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In July 2010, we published an article about the importance of what's on the layline of a hydraulic hose - and how to interpret it.
Here it is again, this time with a video from Parker Hannifin: Have you noticed all the writing on hoses manufactured by Parker Hannifin?
A No-Skive hose speeds up the assembly time of a hose assembly, and there is no additional equipment or clean up needed.
We have used Parker hose as an example but other manufacturers use similar laylines.
The briar was a bit worn but some heavy tar build-up on the bowl top.
The stem had some curious striations and the button looked odd.
The information on your hose can also be used when re-ordering a hose and using the STAMP method.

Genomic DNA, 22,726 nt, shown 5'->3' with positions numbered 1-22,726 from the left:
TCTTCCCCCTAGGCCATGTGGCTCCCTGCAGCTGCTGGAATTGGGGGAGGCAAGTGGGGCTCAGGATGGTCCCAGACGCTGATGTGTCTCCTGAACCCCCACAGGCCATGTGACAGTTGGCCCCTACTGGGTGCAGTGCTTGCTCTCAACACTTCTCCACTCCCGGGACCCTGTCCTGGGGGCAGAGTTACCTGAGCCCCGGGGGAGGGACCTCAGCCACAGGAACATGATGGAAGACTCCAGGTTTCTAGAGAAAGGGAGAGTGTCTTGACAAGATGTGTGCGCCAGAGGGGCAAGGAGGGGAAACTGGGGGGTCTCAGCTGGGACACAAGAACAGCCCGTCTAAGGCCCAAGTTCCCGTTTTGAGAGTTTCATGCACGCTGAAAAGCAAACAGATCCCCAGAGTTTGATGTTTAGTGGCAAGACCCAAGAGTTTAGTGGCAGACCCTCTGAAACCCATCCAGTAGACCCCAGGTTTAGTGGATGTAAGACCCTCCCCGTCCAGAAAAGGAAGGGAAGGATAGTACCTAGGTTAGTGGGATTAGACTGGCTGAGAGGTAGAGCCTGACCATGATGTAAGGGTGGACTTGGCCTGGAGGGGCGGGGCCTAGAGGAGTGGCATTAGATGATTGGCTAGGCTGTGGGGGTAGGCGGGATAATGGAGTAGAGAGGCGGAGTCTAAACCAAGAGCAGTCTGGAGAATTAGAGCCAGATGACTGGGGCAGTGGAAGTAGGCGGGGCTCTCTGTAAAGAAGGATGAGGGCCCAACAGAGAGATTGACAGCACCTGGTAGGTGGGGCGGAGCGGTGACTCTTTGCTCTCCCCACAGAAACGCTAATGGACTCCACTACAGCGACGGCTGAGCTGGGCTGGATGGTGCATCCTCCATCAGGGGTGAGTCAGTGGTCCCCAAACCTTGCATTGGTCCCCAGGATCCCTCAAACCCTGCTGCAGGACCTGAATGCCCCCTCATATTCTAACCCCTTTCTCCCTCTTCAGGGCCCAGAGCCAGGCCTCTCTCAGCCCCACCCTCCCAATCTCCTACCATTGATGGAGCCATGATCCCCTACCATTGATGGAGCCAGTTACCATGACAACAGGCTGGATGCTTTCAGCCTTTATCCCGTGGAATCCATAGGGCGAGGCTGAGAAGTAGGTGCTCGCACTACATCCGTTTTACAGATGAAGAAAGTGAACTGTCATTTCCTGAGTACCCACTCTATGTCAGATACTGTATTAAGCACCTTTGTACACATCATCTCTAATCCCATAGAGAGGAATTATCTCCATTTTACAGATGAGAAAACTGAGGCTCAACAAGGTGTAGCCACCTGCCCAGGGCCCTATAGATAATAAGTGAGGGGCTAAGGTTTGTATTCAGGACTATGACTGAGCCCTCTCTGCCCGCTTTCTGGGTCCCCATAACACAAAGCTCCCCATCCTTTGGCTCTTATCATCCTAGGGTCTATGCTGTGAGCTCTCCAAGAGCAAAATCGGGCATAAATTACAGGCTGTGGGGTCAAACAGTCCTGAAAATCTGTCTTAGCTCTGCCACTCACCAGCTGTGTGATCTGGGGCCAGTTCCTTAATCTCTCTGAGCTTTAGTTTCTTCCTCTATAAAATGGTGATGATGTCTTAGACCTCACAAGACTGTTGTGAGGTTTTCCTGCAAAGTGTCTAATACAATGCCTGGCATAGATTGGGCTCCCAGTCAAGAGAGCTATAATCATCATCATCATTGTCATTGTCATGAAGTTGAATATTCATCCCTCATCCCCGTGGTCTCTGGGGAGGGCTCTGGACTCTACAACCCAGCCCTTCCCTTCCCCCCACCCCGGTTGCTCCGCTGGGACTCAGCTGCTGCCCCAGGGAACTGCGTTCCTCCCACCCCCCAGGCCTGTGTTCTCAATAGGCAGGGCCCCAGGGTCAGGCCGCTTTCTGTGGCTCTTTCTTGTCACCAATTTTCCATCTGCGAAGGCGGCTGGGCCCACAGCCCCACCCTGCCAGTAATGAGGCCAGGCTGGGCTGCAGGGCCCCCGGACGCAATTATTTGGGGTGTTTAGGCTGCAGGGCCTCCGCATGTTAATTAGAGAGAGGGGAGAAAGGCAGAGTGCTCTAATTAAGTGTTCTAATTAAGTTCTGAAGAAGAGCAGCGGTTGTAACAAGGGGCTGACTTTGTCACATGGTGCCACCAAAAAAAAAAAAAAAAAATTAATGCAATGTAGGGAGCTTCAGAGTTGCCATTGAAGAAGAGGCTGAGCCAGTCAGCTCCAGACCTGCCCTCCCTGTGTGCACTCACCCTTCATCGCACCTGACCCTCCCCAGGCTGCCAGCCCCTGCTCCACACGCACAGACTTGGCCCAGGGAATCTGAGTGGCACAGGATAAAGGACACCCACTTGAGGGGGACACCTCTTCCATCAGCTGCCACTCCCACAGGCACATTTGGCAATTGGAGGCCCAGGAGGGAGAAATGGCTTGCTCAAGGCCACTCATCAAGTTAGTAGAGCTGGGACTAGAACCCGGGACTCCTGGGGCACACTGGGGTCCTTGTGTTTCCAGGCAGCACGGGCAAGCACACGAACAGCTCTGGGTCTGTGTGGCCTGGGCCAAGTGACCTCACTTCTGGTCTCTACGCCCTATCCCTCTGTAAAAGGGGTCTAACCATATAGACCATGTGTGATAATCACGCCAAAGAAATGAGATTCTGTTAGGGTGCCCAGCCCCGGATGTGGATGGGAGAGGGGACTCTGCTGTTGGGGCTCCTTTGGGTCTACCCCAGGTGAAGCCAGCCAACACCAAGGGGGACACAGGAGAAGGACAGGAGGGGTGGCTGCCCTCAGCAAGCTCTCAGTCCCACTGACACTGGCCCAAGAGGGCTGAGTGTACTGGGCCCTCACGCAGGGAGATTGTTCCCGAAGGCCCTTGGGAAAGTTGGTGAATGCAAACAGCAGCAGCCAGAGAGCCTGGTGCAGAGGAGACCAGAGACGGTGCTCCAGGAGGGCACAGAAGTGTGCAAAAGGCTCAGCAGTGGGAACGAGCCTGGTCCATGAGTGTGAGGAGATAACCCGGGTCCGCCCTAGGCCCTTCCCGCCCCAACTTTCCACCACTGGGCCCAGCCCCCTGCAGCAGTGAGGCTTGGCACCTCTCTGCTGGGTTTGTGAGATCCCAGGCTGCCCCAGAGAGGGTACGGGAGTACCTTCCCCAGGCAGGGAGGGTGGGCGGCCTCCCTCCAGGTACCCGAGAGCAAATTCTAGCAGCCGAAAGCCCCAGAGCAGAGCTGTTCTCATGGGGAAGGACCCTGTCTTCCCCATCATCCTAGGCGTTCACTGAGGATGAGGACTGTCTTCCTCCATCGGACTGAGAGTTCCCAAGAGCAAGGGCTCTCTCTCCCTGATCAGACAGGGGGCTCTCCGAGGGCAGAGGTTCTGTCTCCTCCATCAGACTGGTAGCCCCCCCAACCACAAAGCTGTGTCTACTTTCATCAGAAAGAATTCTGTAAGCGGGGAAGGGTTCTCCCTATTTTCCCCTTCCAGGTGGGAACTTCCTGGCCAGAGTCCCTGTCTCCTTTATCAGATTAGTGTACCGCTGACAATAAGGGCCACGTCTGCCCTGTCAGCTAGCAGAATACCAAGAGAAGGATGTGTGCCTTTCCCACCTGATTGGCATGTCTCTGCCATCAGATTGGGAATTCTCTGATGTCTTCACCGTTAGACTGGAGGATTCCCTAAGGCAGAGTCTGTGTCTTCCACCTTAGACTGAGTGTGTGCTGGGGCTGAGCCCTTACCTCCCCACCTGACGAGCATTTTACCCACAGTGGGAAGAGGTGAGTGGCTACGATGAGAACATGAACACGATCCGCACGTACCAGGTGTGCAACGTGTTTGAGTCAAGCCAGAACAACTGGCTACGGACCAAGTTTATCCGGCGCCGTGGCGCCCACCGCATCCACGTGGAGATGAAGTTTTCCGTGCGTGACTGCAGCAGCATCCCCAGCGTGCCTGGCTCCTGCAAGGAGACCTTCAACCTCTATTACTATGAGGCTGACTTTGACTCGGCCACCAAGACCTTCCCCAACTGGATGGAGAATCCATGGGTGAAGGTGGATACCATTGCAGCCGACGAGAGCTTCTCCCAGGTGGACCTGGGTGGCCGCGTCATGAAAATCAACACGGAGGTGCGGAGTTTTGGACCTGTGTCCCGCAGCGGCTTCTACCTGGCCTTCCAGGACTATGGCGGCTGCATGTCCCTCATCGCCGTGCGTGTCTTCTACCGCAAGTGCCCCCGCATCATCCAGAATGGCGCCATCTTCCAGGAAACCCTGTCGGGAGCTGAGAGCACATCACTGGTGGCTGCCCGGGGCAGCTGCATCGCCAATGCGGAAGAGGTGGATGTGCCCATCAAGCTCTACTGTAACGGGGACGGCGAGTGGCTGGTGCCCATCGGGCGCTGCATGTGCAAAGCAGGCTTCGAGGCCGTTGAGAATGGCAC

Dave always seems to chose interesting pipes to send me and this one was no exception.
I reamed the bowl and filled it with isopropyl alcohol and sea salt.
After soaking for several hours, I cleaned the build-up off the bowl top, which was quite stubborn.
Pipepedia says this about the stamping: I confirmed with a Parker collector that the singular “Parker” was indeed used before WWII.
The pipe is stamped 15, which is added to 1925 (starting with 2), so the date of manufacture is indeed 1938.